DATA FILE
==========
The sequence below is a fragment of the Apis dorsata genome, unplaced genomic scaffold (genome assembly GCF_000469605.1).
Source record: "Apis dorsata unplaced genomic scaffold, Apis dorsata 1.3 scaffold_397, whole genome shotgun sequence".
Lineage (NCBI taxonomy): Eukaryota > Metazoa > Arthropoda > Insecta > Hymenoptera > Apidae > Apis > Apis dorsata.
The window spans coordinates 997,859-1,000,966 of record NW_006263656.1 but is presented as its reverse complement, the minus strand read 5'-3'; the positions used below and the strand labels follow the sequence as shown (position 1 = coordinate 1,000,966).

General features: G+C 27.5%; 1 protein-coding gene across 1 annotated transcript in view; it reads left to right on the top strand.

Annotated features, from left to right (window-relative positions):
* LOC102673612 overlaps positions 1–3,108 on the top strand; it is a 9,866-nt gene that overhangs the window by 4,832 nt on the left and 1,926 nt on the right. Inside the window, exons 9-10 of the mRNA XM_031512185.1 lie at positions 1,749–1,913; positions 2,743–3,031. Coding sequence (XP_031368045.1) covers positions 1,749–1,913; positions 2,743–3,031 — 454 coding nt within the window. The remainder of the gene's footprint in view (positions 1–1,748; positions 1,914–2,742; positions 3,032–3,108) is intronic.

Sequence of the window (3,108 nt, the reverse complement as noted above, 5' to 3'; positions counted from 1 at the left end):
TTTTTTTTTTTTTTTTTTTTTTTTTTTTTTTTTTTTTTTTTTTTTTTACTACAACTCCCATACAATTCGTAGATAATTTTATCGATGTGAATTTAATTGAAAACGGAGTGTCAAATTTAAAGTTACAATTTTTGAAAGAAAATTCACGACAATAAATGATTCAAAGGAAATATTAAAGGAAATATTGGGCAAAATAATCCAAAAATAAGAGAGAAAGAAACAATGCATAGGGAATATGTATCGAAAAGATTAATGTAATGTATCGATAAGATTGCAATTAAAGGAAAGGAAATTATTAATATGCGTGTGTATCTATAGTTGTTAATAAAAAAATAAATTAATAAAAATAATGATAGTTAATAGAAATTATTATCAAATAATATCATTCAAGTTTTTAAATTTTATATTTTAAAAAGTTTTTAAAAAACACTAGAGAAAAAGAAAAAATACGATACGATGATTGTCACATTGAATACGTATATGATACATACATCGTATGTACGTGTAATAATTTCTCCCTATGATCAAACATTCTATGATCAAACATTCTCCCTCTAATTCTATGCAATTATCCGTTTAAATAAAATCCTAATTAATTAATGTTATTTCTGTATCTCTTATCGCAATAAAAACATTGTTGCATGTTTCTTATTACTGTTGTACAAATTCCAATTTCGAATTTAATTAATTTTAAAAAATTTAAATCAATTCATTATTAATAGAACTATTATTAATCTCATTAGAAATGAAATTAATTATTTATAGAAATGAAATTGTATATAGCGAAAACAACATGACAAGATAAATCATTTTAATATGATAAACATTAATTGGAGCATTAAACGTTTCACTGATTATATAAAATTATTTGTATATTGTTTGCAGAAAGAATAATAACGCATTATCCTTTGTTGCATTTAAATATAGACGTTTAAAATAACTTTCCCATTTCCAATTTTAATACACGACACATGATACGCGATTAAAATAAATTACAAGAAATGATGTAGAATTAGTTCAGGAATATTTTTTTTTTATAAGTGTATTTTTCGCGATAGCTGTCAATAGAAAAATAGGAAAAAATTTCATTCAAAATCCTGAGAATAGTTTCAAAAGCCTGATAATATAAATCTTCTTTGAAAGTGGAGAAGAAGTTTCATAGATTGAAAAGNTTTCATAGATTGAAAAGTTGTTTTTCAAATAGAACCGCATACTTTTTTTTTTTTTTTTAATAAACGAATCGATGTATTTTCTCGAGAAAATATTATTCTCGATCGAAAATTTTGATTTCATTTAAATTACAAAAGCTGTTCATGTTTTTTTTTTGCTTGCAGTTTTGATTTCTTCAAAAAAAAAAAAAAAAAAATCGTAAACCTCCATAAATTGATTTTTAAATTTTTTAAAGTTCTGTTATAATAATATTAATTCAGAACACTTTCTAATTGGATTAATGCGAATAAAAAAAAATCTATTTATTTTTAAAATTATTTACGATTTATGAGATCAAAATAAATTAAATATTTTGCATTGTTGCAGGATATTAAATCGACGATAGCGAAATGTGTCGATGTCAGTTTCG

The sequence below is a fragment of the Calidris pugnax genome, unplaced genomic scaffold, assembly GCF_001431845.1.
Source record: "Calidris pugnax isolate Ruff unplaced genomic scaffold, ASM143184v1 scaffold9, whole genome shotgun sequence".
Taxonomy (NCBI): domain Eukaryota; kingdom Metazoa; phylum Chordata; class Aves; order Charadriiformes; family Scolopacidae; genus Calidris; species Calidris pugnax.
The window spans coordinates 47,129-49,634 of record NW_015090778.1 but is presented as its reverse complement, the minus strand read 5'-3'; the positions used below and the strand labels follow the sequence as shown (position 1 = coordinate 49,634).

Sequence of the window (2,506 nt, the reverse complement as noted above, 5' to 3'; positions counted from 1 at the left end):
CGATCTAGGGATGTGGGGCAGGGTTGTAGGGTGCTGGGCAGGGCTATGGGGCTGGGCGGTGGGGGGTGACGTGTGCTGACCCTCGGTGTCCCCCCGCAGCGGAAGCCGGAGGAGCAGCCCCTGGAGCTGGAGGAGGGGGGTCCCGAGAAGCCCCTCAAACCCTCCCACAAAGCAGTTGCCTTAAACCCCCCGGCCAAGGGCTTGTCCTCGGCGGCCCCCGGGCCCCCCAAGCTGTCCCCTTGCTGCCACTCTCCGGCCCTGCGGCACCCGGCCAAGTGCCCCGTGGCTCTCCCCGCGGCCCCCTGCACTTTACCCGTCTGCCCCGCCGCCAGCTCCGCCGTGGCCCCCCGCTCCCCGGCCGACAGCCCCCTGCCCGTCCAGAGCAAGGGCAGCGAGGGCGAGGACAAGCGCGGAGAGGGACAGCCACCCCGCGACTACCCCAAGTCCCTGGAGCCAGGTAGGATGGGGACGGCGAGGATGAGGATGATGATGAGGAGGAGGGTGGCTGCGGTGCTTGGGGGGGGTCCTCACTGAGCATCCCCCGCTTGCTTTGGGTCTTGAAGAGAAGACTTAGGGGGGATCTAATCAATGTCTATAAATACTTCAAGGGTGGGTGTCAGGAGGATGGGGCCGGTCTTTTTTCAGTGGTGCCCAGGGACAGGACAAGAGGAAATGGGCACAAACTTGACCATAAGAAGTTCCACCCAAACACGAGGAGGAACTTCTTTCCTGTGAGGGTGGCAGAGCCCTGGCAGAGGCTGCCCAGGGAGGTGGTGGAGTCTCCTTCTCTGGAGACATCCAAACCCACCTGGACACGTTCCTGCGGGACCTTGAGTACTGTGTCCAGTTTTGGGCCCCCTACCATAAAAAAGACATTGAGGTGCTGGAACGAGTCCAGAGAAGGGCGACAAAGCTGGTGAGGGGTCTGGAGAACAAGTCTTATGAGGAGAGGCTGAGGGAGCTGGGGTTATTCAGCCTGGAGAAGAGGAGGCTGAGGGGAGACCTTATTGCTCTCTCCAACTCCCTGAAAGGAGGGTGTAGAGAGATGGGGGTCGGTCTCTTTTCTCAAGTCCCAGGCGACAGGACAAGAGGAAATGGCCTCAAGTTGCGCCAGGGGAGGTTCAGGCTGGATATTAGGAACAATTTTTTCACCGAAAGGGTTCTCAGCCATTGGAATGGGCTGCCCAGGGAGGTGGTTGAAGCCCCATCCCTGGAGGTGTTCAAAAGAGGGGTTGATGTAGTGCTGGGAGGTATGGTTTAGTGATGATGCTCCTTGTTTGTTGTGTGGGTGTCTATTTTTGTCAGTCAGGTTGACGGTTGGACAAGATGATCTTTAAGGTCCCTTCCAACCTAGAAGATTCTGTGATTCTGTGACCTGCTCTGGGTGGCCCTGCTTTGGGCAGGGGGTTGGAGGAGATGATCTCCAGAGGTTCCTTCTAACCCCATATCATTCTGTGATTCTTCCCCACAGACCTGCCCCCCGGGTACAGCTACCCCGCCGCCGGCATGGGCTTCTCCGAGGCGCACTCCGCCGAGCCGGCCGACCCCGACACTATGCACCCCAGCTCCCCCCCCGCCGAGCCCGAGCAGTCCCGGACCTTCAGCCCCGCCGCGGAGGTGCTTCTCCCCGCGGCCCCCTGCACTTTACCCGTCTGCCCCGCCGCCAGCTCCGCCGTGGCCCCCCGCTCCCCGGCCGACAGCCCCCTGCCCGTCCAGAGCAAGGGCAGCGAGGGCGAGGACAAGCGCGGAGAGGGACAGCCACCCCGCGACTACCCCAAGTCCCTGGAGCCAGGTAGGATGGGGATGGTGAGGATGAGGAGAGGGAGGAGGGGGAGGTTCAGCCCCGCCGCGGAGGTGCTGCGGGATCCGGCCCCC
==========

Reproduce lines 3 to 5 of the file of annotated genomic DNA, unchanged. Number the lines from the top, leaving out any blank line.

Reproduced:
Lineage (NCBI taxonomy): Eukaryota > Metazoa > Arthropoda > Insecta > Hymenoptera > Apidae > Apis > Apis dorsata.
The window spans coordinates 997,859-1,000,966 of record NW_006263656.1 but is presented as its reverse complement, the minus strand read 5'-3'; the positions used below and the strand labels follow the sequence as shown (position 1 = coordinate 1,000,966).

General features: G+C 27.5%; 1 protein-coding gene across 1 annotated transcript in view; it reads left to right on the top strand.